We read with interest the comments of Dr. van der Weiden in regard to our recent publication demonstrating that trophectoderm morphologic grading was significantly correlated with implantation and live birth in single-blastocyst transfers (1). We agree that favorable trophectoderm morphology likely reflects embryonic capacity to interact with the endometrium and thus results in improved implantation. It is known that the trophectoderm is actively involved in implantation and produces numerous compounds including hCG, progestamedins, inteferons, and, as Dr. van der Weiden suggests, prostaglandin synthesis, all of which modulate embryonic-endometrial communication (2). The trophectoderm morphology has also been correlated with aneuploidy, is the first occurring specialized tissue distinguished from the embryo mass, and may be a more static measure than the assessment of the inner cell mass (3). It remains to be determined whether trophectoderm morphology is more accurately assessing trophectoderm function or aneuploidy or both. While assessing the mechanisms of the interaction between the endometrium and the trophectoderm was not the focus of our work, it would be reasonable to speculate that favorable morphologic characteristics of the trophectoderm would reflect improved biochemical function of the trophectoderm, including the production of prostaglandin H synthase and the importance of prostaglandins in human implantation and thus result in improved pregnancy outcomes (4, 5).

Micah J. Hill, D.O.a
Ryan J. Heitmann, D.O.a
Eric D. Levens, M.D.b
a Program in Reproductive and Adult Endocrinology, Eunice Kennedy Shriver National Institute of Child Health and Human Development, National Institutes of Health, Bethesda, Maryland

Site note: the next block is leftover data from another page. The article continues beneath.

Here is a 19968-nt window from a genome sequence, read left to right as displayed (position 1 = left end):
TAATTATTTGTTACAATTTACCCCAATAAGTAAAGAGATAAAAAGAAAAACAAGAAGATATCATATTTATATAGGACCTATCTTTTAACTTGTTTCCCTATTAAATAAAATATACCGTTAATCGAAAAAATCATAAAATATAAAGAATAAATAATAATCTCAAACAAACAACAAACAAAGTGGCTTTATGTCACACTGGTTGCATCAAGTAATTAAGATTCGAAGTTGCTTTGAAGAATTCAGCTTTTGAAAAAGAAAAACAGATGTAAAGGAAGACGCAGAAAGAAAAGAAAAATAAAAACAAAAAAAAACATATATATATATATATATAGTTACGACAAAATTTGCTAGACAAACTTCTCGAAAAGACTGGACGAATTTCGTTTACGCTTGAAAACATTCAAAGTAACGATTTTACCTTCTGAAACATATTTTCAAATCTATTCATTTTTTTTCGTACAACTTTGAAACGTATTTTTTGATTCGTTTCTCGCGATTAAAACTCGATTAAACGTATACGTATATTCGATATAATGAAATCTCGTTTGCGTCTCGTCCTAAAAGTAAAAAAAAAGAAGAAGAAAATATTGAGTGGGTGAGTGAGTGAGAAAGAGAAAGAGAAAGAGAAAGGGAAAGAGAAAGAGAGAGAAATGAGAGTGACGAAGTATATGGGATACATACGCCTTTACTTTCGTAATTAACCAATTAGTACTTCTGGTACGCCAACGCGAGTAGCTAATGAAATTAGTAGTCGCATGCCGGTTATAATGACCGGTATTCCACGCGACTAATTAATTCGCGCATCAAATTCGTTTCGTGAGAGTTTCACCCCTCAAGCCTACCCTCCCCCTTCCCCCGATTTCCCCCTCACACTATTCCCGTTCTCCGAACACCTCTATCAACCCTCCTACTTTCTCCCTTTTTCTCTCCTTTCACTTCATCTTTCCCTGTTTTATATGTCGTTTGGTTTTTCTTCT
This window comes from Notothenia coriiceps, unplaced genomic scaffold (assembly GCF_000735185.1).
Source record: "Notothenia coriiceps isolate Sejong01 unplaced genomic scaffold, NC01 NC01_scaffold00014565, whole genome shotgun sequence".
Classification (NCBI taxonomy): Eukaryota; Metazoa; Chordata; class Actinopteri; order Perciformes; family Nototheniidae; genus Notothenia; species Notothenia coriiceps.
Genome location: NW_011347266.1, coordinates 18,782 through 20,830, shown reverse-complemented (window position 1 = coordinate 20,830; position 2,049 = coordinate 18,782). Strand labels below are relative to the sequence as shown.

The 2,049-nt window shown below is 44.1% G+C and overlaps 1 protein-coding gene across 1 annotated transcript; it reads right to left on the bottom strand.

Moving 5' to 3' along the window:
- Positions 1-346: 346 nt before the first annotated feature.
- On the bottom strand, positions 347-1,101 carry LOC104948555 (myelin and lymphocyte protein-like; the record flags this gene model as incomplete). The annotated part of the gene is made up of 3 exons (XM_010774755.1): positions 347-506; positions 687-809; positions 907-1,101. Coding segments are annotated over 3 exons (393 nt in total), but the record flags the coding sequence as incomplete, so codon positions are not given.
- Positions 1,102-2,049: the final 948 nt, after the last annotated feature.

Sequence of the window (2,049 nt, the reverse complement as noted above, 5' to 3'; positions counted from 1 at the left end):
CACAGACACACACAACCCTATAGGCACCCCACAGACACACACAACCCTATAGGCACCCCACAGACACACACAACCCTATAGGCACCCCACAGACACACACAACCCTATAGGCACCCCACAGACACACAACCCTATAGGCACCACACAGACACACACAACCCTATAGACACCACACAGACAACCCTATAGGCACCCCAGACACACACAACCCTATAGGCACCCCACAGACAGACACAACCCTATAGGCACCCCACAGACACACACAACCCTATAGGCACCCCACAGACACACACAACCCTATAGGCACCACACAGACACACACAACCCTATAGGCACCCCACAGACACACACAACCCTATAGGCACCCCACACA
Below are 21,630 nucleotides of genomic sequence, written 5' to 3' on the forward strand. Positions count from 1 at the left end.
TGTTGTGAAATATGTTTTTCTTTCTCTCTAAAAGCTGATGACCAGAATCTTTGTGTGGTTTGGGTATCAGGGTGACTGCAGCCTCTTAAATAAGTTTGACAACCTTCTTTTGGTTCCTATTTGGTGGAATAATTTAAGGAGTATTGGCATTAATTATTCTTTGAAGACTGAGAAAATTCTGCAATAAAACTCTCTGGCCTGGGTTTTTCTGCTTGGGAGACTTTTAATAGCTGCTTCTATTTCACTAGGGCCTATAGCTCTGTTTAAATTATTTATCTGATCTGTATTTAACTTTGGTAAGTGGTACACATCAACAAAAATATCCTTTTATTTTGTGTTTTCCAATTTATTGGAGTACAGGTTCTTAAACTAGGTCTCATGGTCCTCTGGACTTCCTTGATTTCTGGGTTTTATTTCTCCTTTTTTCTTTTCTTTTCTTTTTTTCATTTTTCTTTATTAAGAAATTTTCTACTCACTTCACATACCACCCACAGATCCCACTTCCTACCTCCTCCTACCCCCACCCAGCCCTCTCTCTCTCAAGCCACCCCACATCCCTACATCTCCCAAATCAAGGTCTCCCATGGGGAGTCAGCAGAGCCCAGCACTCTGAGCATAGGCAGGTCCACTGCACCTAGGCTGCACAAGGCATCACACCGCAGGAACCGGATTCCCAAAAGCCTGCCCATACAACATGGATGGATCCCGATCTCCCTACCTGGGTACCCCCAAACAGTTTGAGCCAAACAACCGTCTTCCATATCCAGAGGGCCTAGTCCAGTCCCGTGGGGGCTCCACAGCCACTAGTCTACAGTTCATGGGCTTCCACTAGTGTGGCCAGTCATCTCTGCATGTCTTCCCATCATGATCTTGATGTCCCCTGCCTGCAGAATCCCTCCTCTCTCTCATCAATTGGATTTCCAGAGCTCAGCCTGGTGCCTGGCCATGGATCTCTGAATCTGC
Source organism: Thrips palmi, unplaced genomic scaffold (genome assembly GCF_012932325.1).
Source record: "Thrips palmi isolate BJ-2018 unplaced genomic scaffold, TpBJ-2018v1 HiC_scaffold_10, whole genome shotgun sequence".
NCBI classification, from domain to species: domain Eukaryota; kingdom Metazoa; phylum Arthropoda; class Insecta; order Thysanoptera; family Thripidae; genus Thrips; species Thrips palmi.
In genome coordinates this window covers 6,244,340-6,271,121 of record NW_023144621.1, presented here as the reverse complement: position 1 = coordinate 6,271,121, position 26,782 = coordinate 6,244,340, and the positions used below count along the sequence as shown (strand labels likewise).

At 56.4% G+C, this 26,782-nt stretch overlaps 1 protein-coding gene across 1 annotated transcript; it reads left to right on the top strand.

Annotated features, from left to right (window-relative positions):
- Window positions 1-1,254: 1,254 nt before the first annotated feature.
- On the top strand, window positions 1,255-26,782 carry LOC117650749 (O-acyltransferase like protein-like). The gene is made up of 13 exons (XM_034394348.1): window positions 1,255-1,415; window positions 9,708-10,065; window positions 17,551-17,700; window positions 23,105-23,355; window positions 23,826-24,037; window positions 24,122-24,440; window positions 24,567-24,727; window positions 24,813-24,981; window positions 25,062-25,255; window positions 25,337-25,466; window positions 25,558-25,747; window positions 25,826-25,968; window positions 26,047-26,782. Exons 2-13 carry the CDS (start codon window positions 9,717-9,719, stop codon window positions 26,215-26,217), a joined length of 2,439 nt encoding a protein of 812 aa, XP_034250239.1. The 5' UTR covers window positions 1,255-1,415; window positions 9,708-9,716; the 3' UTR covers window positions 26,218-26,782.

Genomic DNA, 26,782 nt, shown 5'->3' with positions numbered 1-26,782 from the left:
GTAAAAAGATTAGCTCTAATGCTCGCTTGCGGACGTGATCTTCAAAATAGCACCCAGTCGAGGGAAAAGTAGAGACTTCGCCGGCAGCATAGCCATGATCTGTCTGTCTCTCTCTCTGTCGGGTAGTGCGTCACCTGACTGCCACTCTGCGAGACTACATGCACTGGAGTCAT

b Shady Grove Fertility Reproductive Science Center, Rockville, Maryland

References

1. Hill MJ, Richter KS, Heitmann RJ, Graham JR, Tucker MJ, DeCherney AH, Browne PE, Levens ED. Trophectoderm grade predicts outcomes of single blastocyt transfers. Fertil Steril 2013; 99: 1283-9.

2. Bazer FW, Spencer TE, Johnson GA, Burghardt RC, Wu G. Comparative aspects of implantation. Reprod 2009;138:195-209.

3. Krupinski P, Chickarmane V, Peterson C. Simulating the mammalian blastocyst- molecular and mechanical interactions pattern the embryo. PLoS Comput Biol 2011;7: e1001128.

4. Van der Weiden RMF, Wisse LJ, Helmerhorst FM, Keirse MJNC, Poelmann RE. Immunohistochemical and ultrastructural localization of prostaglandin H synthase in the preimplantion mouse embryo. J Reprod Fert 1996; 107: 161-6.

5. Van der Weiden RMF, Helmerhorst FM, Keise MJNC. Influence of prostaglandins and platelet activating factor on implantation. Hum Reprod 1991; 6: 436-42.

Published online in Fertility and Sterility doi:10.1016/j.fertnstert.2013.07.1989





Letter regarding Reflections on “Successful testicular sperm retrieval in adolescents with Klinefelter syndrome treated with at least 1 year of topical testosterone and aromatase inhibitor”

18 07 2013

To the Editor:

The authors thank Dr. Oates for his insightful comments (1) on our article, “Successful testicular sperm retrieval in adolescents with Klinefelter syndrome (KS) treated with at least 1 year of topical testosterone and aromatase inhibitor,” which summarize the key messages of the article (2). First of all, the goal of this study was not to advocate for the routine use of testosterone therapy in affected adolescents, and our results should not be used as this clinical approach in the absence of more data. Secondly, the study was not designed to compare rates of surgical sperm retrieval in adolescence versus adulthood, or in the setting of hormone therapy versus without it. And thirdly, the viability and utility of the retrieved and cryopreserved sperm remain to be determined. We acknowledge these limitations in the manuscript. Nevertheless, our results suggest that surgical sperm retrieval is possible in adolescents with KS, despite receiving treatment with aromatase inhibitor and topical testosterone therapy, offering additional information for patients interested in future fertility. Read the rest of this entry »





Letter regarding “Acupuncture—help, harm, or placebo?”

17 07 2013

To the Editors: